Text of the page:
Not all debt is equal. Some types of debt are more harmful to your financial security than others.
Often, we associate debt with poor financial decisions that hurt your financial plan. But there’s such a thing as good debt and bad debt. Here’s how to tell the difference between the two and how to tackle them.
Good debt sounds contradictory, but it’s not. Good debt can be a sound investment that results in long-term benefit for you or a product that increases in value. For example, taking out a loan to start a business, a mortgage or to pay tuition. In the latter example, your student loan financed your education – an investment in yourself which benefits you professionally and benefits your financial plan in the long term.
Good debt can also help you to build a positive credit rating. This can help you make big purchases like a house or car and can even help you get a loan. Good debt generally has lower interest rates and contributes to achieving a goal, whether that’s owning your home or earning your degree.
Bad debt is what we normally think of when considering the term debt. This could mean borrowing money when you don’t have enough to purchase a product that won’t increase in value. Payday loans and credit cards are two examples of bad debt.
Bad debt typically has a negative effect on your credit rating (although a credit card can sometimes help you build your credit rating). Loans that are bad debt usually have high interest rates and tend to result from impulse purchases.
How is debt affecting your financial plan? Are you dealing with bad debt? Or are you building your credit rating for a big purchase? Let’s look at what you can do now to help improve your financial situation.
How to manage multiple bad debts
The best approach to manage debt is different for each person’s situation. Generally, you should try to pay off bad debt first, then focus on the good debt. If you have multiple bad debts, compare them to find the one with the highest interest rate. Continue making minimum monthly payments on all debt, but devote the most money to pay off the debt with the highest interest rate – fast. Eliminating the highest-interest debt first will save you from paying more interest over time.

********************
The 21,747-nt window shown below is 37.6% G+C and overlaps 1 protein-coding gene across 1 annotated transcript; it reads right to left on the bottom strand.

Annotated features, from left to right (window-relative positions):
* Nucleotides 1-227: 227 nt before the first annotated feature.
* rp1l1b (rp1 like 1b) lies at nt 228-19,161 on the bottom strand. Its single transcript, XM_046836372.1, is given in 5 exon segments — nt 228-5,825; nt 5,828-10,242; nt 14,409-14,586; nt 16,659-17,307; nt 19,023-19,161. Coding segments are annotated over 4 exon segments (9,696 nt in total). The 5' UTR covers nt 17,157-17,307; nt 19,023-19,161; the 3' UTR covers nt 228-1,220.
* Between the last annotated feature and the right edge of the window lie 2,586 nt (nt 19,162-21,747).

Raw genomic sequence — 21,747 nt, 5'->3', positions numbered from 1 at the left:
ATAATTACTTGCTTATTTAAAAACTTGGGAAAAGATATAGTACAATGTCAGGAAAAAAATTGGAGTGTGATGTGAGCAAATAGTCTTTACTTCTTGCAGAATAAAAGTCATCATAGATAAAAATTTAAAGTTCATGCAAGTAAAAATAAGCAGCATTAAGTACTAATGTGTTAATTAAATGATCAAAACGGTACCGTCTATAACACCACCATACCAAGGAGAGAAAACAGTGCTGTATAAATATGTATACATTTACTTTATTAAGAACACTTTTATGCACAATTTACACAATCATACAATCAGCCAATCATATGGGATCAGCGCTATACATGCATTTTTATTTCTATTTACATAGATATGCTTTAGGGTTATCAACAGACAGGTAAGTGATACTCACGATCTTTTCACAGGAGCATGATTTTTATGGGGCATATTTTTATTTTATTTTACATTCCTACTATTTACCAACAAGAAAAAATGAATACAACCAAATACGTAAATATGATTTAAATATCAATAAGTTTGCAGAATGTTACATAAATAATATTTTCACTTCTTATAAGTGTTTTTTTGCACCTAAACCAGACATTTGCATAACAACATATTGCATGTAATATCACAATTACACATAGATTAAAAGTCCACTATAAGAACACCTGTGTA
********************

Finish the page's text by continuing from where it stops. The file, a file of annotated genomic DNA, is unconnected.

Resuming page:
Your financial security advisor may recommend you combine your debt – one monthly payment with a lower interest rate – depending on your personal situation. They can also help suggest debt solutions that will keep more money in your pocket. For example, if you have a line of credit for a home improvement, some financial institutions will convert this into part of your mortgage which could significantly reduce the interest you pay.
You could also make weekly or biweekly payments on your debts. If interest on a debt builds up daily, then the faster you can reduce the daily balance, the less interest you’ll be charged at the end of the month.
Once you’ve cleared your bad debt, consider how to pay down your good debt in the same way. Pay down the debt with the highest interest rate while making minimum payments on the rest.
Living with – or without – debt
When you take on debt, you’re essentially borrowing from your future paycheques. Once you’re debt-free, you can start investing the money that you would have used to pay off your debt. That means you’re essentially contributing to your future paycheques, which is a great financial position to be in.
Avoiding bad debt is the healthy approach to managing debt. That means living within your means. You might consider shredding credit cards, putting them in a jar of water in the freezer or stopping the impulsive use of payday loan services. Either way your future self will thank you.
If you’re unsure about how to approach your debt (good or bad) you don’t have to tackle it alone. A financial security advisor can work with you to create a strategy that may help benefit you in the long term and make sense of your financial picture.
Here’s how to differentiate between good debt and bad debt, as well as a suggested approach for paying off debt.Opens a new website in a new window
This information is general in nature and is intended for informational purposes only. For specific situations you should consult the appropriate legal, accounting or tax advisor.
The information provided is based on current laws, regulations and other rules applicable to Canadian residents. It is accurate to the best of our knowledge as of the date of publication. Rules and their interpretation may change, affecting the accuracy of the information. The information provided is general in nature, and should not be relied upon as a substitute for advice in any specific situation. For specific situations, advice should be obtained from the appropriate legal, accounting, tax or other professional advisors.